A nozzle is a relatively simple device, just a specially shaped tube through which hot gases flow. However, the mathematics which describe the operation of the nozzle takes some careful thought. As shown above, nozzles come in a variety of shapes and sizes depending on the mission of the aircraft. Simple turbojets, and turboprops, often have a fixed geometry convergent nozzle. Turbofan engines often employ a co-annular nozzle. The core flow exits the center nozzle while the fan flow exits the annular nozzle. Mixing of the two flows provides some thrust enhancement and these nozzles also tend to be quieter than convergent nozzles.

Afterburning turbojets and turbofans require a variable geometry convergent-divergent – CD nozzle [as the one in the video – Author]. In this nozzle, the flow first converges down to the minimum area or throat, then is expanded through the divergent section to the exit at the right. The flow is subsonic upstream of the throat, but supersonic downstream of the throat. The variable geometry causes these nozzles to be heavier than a fixed geometry nozzle, but variable geometry provides efficient engine operation over a wider airflow range than a simple fixed nozzle.

Therefore, generally speaking:

  • nozzles are open at rest, with the aircraft standing still at the parking slot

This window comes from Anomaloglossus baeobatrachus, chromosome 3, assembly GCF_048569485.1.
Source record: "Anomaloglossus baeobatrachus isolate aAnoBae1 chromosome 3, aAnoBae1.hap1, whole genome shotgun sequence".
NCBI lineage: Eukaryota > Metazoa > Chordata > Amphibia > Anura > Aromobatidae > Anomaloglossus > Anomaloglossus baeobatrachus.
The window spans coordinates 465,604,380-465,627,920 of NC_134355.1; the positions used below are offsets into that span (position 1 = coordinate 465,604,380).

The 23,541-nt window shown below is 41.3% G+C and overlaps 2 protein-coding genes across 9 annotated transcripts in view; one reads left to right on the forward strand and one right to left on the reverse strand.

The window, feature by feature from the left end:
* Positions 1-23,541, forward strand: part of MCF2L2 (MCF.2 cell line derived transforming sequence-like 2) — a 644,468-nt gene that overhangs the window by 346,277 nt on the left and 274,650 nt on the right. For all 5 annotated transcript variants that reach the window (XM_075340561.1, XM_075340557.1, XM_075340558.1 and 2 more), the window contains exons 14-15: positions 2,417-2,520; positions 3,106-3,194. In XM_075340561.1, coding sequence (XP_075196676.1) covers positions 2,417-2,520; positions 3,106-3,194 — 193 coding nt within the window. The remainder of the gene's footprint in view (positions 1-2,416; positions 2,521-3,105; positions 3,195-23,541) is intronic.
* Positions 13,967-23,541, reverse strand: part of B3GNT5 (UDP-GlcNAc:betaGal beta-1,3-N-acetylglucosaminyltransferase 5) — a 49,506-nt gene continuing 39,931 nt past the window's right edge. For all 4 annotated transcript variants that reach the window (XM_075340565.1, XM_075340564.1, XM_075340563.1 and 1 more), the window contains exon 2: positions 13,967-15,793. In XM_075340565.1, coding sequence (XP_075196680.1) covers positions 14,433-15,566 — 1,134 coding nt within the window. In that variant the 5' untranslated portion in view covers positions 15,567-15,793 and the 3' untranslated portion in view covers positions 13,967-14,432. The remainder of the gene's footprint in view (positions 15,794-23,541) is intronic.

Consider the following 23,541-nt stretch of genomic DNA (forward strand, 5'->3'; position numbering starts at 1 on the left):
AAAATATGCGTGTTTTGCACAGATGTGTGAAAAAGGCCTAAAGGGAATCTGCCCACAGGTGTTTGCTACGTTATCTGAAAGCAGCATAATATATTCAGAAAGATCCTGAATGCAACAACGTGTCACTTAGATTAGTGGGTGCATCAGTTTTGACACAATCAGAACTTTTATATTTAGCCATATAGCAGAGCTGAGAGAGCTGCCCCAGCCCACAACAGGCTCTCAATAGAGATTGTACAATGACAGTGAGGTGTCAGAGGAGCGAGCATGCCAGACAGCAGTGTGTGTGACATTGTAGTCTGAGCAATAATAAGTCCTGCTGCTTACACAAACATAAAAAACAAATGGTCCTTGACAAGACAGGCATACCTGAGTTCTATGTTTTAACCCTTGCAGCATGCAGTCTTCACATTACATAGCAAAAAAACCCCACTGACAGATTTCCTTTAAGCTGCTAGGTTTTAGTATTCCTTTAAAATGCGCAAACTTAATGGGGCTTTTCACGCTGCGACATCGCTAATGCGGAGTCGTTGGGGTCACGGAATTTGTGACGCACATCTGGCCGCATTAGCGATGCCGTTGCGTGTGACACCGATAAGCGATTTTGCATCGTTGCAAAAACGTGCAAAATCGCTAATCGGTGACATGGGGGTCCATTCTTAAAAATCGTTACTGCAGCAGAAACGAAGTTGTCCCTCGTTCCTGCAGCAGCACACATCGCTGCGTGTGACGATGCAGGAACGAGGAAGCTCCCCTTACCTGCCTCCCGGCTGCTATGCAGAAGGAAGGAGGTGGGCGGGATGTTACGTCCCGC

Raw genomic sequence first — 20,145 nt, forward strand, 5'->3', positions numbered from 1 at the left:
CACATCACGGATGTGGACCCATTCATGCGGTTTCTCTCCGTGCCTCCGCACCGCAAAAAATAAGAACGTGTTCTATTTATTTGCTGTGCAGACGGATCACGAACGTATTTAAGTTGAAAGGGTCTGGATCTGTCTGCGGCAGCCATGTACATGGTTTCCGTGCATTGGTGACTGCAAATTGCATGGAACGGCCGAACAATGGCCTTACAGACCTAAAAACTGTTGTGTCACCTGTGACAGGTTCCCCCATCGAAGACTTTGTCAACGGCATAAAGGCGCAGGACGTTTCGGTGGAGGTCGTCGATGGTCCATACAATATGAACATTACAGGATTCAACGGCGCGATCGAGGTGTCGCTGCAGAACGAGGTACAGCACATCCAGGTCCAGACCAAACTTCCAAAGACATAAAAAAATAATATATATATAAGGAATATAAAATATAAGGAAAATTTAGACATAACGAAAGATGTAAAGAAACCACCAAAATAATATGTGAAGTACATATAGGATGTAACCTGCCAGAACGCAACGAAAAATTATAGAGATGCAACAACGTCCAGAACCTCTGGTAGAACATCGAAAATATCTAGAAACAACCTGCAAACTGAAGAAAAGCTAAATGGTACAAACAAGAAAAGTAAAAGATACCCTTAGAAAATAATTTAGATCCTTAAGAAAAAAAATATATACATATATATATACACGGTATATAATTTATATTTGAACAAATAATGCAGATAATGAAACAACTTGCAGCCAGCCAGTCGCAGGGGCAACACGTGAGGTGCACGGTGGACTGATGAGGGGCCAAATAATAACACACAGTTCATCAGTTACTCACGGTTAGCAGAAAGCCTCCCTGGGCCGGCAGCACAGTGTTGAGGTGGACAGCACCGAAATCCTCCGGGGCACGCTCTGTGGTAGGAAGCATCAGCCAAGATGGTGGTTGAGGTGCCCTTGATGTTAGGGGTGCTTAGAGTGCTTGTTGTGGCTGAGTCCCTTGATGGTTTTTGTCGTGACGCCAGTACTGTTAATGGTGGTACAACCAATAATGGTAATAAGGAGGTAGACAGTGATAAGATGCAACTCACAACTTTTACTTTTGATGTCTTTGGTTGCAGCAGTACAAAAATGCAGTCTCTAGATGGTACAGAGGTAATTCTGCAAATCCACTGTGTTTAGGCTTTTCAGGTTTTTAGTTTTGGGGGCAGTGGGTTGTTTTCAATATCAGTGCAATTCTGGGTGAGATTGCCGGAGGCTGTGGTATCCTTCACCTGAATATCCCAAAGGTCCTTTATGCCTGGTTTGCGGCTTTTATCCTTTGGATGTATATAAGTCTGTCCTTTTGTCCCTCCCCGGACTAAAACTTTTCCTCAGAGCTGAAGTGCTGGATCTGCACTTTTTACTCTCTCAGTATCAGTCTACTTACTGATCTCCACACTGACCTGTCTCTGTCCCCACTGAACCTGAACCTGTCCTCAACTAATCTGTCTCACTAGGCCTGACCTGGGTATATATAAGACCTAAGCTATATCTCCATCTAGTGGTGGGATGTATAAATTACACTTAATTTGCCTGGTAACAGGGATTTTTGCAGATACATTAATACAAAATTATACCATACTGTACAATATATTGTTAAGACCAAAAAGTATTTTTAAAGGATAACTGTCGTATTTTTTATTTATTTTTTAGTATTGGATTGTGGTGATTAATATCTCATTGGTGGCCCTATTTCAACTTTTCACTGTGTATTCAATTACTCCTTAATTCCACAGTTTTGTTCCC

• when the aircraft is on the ground taxiing under idle thrust, the diameter section is decreased (the nozzles close)
  • when afterburner is selected, the nozzles open
  • when in flight, the nozzle position remains to minimum diameter until afterburner is selected

Back to the J79, I had the opportunity to experience the “kick in the butt” effect of the engine taking off in the F-104 back in 2000. The acceleration the afterburner gave the Starfighter on take off was impressive. You could hear the noise of the engine in the cockpit through the flight helmet… After take off when the pilot sitting in the front seat deselected the afterburner the aircraft reacted with an abrupt reduction of speed and engine noise and the first thing I thought was that we were experiencing an engine stall and I would have to eject! Needless to say the J79 was working finely, but I wasn’t used nor prepared to the difference in thrust!

The TF-104 (with the Author sitting in the backseat) takes off in full afterburner from Grosseto airbase on Nov. 27, 2000.

As any other jet engine with reheat, J79s with afterburner were particularly cool to watch at dusk or night, with their long flame glowing in the dark.

An F-104 takes off at night. The J79 engine afterburner’s flame is clearly visible. (Image credit: Aeronautica Militare).


About David Cenciotti
David Cenciotti is a journalist based in Rome, Italy. He is the Founder and Editor of “The Aviationist”, one of the world’s most famous and read military aviation blogs. Since 1996, he has written for major worldwide magazines, including Air Forces Monthly, Combat Aircraft, and many others, covering aviation, defense, war, industry, intelligence, crime and cyberwar. He has reported from the U.S., Europe, Australia and Syria, and flown several combat planes with different air forces. He is a former 2nd Lt. of the Italian Air Force, a private pilot and a graduate in Computer Engineering. He has written five books and contributed to many more ones.